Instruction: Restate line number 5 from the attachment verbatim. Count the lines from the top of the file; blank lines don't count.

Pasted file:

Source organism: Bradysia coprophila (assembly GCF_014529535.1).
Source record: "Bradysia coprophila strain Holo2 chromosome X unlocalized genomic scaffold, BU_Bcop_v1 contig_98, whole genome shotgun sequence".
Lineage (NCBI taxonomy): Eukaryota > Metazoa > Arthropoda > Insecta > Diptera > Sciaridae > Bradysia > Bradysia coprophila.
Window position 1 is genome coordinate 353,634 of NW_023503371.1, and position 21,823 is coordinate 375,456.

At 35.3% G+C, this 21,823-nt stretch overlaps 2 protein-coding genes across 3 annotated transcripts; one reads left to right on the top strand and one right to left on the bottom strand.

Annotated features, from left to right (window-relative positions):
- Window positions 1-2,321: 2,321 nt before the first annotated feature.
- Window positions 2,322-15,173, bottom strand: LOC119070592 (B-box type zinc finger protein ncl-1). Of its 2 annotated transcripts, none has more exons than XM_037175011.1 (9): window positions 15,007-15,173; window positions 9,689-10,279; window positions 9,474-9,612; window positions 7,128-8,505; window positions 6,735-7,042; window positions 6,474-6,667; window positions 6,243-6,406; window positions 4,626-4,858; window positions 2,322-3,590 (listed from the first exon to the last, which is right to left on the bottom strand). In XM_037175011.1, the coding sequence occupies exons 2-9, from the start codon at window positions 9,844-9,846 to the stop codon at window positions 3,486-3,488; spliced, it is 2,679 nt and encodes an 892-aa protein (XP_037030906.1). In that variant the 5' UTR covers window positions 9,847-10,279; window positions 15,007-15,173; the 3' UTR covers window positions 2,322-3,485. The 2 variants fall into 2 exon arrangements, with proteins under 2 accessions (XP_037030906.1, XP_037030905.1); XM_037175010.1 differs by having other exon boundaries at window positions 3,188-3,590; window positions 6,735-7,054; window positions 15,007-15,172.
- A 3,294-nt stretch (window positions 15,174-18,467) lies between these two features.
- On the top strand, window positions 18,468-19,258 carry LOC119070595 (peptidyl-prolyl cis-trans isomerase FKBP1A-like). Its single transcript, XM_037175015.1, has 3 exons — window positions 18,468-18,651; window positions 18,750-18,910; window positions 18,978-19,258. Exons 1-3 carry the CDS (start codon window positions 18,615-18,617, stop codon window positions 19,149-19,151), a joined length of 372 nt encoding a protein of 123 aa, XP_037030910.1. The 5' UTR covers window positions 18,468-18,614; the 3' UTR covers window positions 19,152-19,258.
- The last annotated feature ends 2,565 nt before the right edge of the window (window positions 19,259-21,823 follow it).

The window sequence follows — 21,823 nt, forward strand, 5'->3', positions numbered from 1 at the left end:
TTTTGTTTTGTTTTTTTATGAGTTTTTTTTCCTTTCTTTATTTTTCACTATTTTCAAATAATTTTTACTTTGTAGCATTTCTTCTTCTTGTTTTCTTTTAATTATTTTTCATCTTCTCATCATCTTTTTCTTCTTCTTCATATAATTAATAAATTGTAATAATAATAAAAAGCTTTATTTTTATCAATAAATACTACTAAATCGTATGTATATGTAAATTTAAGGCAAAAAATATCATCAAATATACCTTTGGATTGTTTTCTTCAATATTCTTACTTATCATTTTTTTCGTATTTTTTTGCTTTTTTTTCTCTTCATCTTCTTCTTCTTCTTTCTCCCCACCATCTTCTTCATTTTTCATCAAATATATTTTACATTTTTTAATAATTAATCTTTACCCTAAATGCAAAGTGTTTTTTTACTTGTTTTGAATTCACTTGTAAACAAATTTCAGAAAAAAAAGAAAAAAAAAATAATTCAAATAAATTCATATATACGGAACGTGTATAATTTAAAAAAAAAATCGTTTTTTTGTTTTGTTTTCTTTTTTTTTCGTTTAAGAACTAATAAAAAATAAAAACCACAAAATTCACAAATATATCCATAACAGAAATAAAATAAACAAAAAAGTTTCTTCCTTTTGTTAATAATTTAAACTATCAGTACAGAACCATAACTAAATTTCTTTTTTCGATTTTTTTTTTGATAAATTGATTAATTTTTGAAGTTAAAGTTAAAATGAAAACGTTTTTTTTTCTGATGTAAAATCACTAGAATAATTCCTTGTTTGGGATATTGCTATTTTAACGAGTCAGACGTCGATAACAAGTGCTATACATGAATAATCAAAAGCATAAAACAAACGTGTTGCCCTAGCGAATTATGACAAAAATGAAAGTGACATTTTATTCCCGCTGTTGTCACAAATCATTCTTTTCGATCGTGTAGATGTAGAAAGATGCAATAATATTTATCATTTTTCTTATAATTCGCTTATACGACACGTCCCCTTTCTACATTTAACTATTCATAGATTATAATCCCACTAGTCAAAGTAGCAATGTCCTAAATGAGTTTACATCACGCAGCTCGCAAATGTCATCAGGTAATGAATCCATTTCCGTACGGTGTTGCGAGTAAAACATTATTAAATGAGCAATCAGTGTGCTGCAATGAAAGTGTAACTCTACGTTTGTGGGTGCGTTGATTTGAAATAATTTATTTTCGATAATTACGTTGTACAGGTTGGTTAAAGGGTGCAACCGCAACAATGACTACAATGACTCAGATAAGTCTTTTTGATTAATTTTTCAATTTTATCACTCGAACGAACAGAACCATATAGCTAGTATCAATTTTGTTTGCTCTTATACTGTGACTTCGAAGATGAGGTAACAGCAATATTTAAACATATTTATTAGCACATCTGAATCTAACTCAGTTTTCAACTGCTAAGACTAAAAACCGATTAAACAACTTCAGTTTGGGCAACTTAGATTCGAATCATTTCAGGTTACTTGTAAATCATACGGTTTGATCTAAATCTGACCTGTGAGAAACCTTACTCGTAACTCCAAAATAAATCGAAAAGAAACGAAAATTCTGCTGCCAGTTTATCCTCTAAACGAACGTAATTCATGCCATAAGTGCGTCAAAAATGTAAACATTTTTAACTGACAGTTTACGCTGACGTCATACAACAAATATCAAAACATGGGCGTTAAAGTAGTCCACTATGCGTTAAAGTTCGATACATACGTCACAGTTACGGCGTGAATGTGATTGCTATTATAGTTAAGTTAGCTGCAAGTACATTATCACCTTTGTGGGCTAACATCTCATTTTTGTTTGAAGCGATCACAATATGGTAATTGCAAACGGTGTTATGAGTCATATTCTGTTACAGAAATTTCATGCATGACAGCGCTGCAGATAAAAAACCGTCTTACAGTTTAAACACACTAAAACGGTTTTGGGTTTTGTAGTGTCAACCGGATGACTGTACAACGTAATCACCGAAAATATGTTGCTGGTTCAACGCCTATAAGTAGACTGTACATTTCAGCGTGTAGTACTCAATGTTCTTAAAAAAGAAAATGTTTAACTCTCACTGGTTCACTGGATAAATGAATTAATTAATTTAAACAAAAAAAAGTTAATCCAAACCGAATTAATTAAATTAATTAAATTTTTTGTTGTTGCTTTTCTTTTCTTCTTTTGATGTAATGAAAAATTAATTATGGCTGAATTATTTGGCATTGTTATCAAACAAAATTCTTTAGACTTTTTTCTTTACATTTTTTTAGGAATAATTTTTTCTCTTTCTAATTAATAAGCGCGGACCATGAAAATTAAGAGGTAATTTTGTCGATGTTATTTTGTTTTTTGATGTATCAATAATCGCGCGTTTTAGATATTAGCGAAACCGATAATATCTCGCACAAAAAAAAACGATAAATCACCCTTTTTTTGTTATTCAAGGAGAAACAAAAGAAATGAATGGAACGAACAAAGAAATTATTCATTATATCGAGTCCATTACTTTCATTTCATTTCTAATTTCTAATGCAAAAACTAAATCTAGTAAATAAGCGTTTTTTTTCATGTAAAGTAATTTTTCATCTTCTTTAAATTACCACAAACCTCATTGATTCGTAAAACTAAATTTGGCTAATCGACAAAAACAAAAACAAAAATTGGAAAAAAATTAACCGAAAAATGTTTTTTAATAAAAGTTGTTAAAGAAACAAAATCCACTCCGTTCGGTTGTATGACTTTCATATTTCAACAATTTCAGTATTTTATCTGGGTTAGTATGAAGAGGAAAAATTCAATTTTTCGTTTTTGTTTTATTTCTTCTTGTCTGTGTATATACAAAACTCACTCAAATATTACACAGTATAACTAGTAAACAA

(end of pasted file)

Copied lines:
At 35.3% G+C, this 21,823-nt stretch overlaps 2 protein-coding genes across 3 annotated transcripts; one reads left to right on the top strand and one right to left on the bottom strand.